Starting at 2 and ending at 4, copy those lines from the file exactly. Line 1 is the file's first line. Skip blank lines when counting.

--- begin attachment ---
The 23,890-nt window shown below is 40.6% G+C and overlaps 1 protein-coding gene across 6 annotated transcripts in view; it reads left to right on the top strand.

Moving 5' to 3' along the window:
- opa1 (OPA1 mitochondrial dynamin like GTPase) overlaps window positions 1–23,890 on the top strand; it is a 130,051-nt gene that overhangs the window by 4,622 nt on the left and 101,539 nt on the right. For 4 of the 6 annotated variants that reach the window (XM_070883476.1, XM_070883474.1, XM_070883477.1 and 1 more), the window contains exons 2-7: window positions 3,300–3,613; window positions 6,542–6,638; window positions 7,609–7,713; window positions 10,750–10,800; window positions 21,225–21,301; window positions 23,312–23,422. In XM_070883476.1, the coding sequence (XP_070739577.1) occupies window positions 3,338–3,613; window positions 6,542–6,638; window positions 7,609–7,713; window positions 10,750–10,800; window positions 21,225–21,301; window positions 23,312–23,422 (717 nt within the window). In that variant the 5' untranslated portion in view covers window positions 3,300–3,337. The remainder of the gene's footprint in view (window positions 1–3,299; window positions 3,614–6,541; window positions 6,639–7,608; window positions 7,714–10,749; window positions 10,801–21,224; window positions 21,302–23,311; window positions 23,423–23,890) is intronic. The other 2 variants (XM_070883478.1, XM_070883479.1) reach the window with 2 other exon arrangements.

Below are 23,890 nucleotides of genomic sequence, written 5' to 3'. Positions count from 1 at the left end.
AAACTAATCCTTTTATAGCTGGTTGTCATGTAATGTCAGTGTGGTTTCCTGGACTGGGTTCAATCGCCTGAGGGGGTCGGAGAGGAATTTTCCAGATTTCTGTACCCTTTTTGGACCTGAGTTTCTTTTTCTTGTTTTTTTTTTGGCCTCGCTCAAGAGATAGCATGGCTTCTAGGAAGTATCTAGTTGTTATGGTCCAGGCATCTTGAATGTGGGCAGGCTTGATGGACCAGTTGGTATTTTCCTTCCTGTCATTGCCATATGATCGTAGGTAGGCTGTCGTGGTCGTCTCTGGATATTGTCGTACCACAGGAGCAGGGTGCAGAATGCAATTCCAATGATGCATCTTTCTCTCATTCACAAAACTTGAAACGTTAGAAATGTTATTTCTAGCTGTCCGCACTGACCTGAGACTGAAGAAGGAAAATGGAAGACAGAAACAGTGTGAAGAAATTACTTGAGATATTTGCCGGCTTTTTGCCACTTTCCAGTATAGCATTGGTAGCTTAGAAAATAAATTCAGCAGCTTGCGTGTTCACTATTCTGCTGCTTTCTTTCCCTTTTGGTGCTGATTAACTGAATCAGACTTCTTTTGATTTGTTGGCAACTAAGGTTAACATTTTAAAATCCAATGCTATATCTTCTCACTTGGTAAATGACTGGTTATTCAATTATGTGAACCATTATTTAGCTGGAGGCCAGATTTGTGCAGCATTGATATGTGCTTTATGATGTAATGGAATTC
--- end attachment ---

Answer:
Moving 5' to 3' along the window:
- opa1 (OPA1 mitochondrial dynamin like GTPase) overlaps window positions 1–23,890 on the top strand; it is a 130,051-nt gene that overhangs the window by 4,622 nt on the left and 101,539 nt on the right. For 4 of the 6 annotated variants that reach the window (XM_070883476.1, XM_070883474.1, XM_070883477.1 and 1 more), the window contains exons 2-7: window positions 3,300–3,613; window positions 6,542–6,638; window positions 7,609–7,713; window positions 10,750–10,800; window positions 21,225–21,301; window positions 23,312–23,422. In XM_070883476.1, the coding sequence (XP_070739577.1) occupies window positions 3,338–3,613; window positions 6,542–6,638; window positions 7,609–7,713; window positions 10,750–10,800; window positions 21,225–21,301; window positions 23,312–23,422 (717 nt within the window). In that variant the 5' untranslated portion in view covers window positions 3,300–3,337. The remainder of the gene's footprint in view (window positions 1–3,299; window positions 3,614–6,541; window positions 6,639–7,608; window positions 7,714–10,749; window positions 10,801–21,224; window positions 21,302–23,311; window positions 23,423–23,890) is intronic. The other 2 variants (XM_070883478.1, XM_070883479.1) reach the window with 2 other exon arrangements.

Below are 23,890 nucleotides of genomic sequence, written 5' to 3'. Positions count from 1 at the left end.